The following are random observations based on the somewhat over 15,000 negatives now on file at the Ruins Stabilization Unit.
In smaller communities, check local services before entrusting them with film for development. Most photofinishers use DK-20, a long-lived developer that is fair for some film, but totally unsuited for materials in the Eastman Royal Pan family. Negatives are apt to be too thin for use. The most satisfactory system has been to develop negatives in the field. This permits an immediate quality check, and the photographs can be re-taken if necessary.
Daylight tanks holding a dozen sheets of film, prepared chemicals, and washing aids or hypo eliminators reduce the work involved. The use of a hardener in warm weather, and a wetting agent before drying, aid in the production of good quality negatives. With the use of a hypo eliminator, archival quality negatives and prints with long-range keeping qualities can be made. However, this service is not always obtainable from commercial establishments.
The film used will depend primarily on personal preference and familiarity with the characteristics of a particular brand or kind. In general, extremely high speed types are to be avoided and the best results are had with medium speed film with fairly good contrast. The use of filters with panchromatic films is often a decided advantage. On the other hand, some of the most satisfactory photographs in the files of the Ruins Stabilization Unit are the results of attempting to duplicate old glass plate pictures taken by Jackson and Mindeleff. These were taken with an old view camera using Eastman Commercial film with a slow orthochromatic emulsion. Skies were lost, but the rendition of surface texture and detail in masonry is excellent.
Photographic coverage of a site takes time and should be started far enough in advance so that advantage can be taken of the correct position of the sun for good lighting. In the Southwest, one of the major defects of contact prints are areas of deep shadow in which all detail is lost. These shadows can be somewhat compensated for in developing, but it is far better to take the picture when the lighting is optimum for the area to be shown. If it is impossible to do this with natural sunlight and reflectors, it is well to remember that flash bulbs for fill-in lighting produce more contrast which more closely approximates sunlight than the electronic speedlights. Supplementary lighting is good for close-ups of details and at moderate distances, but it requires more experience and often extensive equipment for use in large areas. Some of the best architectural record shots are made on overcast days with negatives developed to a fairly high contrast. A vexing problem, which is rarely solved by additional lighting, is that of making one specific part of a structure stand out in a photograph without having it confused with extraneous background material that cannot be kept out of the picture. An experienced photographer with a relatively long lens can usually throw the background out of focus. A large, lightweight piece of canvas can be held as a background cloth to isolate specific walls or sections; the improvement in clarity is worthwhile.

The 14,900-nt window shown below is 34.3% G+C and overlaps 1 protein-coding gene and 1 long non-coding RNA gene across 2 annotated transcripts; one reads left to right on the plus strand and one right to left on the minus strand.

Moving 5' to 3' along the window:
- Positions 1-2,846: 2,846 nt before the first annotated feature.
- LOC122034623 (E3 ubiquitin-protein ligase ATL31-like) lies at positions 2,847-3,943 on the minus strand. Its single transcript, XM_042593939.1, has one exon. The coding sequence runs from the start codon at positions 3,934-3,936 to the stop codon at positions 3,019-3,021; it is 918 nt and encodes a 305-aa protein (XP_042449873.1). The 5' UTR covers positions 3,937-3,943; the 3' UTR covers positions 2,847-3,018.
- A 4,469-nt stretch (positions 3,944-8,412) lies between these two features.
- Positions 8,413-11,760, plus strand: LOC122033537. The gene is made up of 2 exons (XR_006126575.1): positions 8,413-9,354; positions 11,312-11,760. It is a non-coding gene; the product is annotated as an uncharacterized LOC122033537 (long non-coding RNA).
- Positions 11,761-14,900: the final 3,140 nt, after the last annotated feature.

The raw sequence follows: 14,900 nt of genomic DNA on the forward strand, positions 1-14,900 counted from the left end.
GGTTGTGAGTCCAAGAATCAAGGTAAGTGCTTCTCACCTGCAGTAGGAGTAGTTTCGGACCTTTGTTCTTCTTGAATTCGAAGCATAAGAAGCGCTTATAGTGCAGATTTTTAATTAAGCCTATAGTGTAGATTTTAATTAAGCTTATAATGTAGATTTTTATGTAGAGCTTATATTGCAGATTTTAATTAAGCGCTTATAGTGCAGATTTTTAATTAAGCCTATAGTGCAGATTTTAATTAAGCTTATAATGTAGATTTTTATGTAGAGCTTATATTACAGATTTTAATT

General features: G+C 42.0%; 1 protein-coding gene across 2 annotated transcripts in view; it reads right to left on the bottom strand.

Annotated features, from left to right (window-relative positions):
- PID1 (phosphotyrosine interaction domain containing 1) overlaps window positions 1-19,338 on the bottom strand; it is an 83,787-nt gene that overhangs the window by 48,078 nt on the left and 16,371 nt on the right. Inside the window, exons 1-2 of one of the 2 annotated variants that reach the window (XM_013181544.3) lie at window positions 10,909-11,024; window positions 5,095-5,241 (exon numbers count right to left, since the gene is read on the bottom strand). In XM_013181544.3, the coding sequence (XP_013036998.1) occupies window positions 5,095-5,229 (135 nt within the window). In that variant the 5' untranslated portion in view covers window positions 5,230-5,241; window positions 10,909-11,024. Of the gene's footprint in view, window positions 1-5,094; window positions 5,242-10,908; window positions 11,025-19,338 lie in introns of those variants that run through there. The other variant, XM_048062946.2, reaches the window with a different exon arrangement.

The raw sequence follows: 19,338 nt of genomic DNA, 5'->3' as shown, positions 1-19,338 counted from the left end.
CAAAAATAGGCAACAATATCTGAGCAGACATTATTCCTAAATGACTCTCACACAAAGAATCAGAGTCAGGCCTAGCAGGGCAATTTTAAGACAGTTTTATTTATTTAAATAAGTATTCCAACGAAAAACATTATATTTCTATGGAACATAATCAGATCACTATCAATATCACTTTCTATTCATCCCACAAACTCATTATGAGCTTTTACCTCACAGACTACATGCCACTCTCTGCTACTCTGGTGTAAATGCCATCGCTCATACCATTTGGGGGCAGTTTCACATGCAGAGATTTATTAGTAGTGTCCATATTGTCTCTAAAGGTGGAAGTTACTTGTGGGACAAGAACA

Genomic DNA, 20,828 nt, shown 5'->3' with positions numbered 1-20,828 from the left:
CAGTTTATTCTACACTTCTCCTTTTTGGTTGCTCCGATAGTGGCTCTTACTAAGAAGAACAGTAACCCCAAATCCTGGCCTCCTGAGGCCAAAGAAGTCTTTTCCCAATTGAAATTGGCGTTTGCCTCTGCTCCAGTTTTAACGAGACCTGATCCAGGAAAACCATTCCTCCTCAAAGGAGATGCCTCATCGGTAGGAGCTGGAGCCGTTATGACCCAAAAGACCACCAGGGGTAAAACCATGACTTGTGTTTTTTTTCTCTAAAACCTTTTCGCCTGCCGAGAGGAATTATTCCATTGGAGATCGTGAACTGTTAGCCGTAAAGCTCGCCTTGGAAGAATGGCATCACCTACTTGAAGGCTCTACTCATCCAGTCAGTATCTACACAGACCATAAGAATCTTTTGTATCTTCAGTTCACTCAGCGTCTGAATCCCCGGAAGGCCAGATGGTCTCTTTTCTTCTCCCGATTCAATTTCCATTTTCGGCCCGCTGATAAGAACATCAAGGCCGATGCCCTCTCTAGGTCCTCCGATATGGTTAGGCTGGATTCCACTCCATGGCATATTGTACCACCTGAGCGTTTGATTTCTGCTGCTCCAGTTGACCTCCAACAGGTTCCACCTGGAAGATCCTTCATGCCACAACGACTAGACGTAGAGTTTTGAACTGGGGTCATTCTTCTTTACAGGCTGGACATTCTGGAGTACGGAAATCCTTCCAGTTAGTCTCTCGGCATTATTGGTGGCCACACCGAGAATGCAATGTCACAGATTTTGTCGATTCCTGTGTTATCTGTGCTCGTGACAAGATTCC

The only satisfactory method of mounting prints for the record pages is thermosetting mounting tissue. While a press is an advantage, small quantities can be pressed with an ordinary household iron that has settings for different fabrics. One way to avoid the use of mounting tissue, and the resulting extra bulk, is to print the photographs two to a page on ad-type paper. At the time the Southwest Regional Office of the National Park Service was operating a photo lab, all the Ruins Stabilization Unit's records were printed on this paper, which will accept typewriter impressions, and most of them were excellent. Very high commercial costs and the reluctance of most photofinishers to attempt printing two negatives of differing densities on a single contact sheet have prevented the continuing use of ad-type paper.
Stabilization forms and photographic pages such as those depicted in figures 62-64 should be used regularly for all archeological stabilization work and for historic structures whenever possible. These can be supplemented, particularly in historic buildings, by additional means of recording. Entering repairs or other changes on Historic American Building Survey (HABS) records, or comparable measured drawings (where available) is a particularly convenient means of supplementary recording. An accurate ground plan is a necessity for an archeological site of any size. While not approaching the detail of HABS sheets, ground plans can be used to show type and location of work accomplished. While successive jobs on a building over a period of years will be shown in different reports, large ground plans are an effective medium for recording and presenting the cumulative total of preservation measures.